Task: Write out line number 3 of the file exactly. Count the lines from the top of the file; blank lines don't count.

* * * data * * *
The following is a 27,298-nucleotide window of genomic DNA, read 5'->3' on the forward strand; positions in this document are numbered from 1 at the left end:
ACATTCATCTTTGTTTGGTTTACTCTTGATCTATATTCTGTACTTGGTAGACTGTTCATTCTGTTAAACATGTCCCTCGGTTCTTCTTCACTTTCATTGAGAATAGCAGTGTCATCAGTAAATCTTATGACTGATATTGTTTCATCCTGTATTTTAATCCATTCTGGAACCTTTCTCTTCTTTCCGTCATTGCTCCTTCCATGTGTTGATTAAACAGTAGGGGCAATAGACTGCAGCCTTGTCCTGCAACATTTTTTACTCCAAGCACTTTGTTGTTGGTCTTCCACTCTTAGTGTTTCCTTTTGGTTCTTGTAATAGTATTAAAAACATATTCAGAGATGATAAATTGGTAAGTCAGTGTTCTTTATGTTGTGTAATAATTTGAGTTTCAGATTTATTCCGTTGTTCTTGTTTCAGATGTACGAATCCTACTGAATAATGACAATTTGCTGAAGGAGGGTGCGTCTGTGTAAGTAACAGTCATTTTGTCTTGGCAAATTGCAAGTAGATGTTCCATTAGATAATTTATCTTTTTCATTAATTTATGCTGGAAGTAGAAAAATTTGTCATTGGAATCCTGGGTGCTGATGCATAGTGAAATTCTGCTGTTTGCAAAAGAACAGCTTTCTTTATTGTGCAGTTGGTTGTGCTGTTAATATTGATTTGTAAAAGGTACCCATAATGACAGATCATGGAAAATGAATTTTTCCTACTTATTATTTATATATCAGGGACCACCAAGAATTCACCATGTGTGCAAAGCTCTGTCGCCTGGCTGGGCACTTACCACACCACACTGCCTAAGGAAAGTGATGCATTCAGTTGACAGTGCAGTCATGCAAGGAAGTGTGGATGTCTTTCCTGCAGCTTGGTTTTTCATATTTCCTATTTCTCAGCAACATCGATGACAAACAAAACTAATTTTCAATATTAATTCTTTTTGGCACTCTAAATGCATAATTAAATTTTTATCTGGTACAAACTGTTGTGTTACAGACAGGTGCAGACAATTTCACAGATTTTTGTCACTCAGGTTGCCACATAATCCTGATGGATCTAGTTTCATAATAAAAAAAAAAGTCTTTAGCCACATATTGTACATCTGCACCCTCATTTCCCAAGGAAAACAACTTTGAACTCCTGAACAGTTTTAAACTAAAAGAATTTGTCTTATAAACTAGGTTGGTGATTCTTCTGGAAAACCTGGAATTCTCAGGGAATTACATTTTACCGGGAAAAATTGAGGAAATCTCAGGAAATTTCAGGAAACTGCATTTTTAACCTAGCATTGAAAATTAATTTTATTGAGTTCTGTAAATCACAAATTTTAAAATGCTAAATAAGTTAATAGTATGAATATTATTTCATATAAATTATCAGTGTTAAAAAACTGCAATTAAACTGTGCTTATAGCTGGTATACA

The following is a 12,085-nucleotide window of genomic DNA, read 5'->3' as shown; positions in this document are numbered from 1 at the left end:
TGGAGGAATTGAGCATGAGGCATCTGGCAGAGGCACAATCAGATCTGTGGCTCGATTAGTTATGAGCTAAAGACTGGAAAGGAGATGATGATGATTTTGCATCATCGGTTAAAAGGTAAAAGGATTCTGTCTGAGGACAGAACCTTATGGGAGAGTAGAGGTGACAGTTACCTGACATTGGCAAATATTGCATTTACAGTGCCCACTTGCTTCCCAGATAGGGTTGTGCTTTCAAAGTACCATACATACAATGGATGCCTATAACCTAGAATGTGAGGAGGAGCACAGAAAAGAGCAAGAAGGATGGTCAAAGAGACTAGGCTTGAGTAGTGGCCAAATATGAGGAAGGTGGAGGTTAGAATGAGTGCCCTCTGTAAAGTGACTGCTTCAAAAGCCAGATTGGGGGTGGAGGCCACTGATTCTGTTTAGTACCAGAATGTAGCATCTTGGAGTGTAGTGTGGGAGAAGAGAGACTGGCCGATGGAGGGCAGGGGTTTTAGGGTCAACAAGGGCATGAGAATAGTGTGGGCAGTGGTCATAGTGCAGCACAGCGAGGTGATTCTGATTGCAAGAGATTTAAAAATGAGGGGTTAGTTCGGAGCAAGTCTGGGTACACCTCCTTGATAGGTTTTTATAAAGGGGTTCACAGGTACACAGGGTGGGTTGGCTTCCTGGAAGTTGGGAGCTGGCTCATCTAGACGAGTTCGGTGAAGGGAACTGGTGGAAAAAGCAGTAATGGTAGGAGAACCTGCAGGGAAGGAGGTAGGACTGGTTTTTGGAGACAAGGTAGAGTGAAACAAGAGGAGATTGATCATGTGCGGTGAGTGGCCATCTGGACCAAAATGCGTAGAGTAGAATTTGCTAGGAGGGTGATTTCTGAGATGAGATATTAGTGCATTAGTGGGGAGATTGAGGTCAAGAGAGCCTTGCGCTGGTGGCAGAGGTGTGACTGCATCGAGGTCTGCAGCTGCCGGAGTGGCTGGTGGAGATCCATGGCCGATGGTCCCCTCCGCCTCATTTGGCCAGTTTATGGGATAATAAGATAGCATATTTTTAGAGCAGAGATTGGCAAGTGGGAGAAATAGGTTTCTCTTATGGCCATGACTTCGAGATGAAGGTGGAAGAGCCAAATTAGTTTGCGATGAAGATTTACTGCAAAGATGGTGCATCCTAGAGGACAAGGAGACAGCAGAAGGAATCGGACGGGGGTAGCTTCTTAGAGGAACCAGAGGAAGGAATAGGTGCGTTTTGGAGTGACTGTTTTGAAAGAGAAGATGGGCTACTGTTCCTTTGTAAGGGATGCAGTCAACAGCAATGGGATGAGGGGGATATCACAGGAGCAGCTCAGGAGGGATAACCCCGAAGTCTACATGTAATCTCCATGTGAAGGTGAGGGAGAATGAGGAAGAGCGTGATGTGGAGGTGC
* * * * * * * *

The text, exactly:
The following is a 12,085-nucleotide window of genomic DNA, read 5'->3' as shown; positions in this document are numbered from 1 at the left end: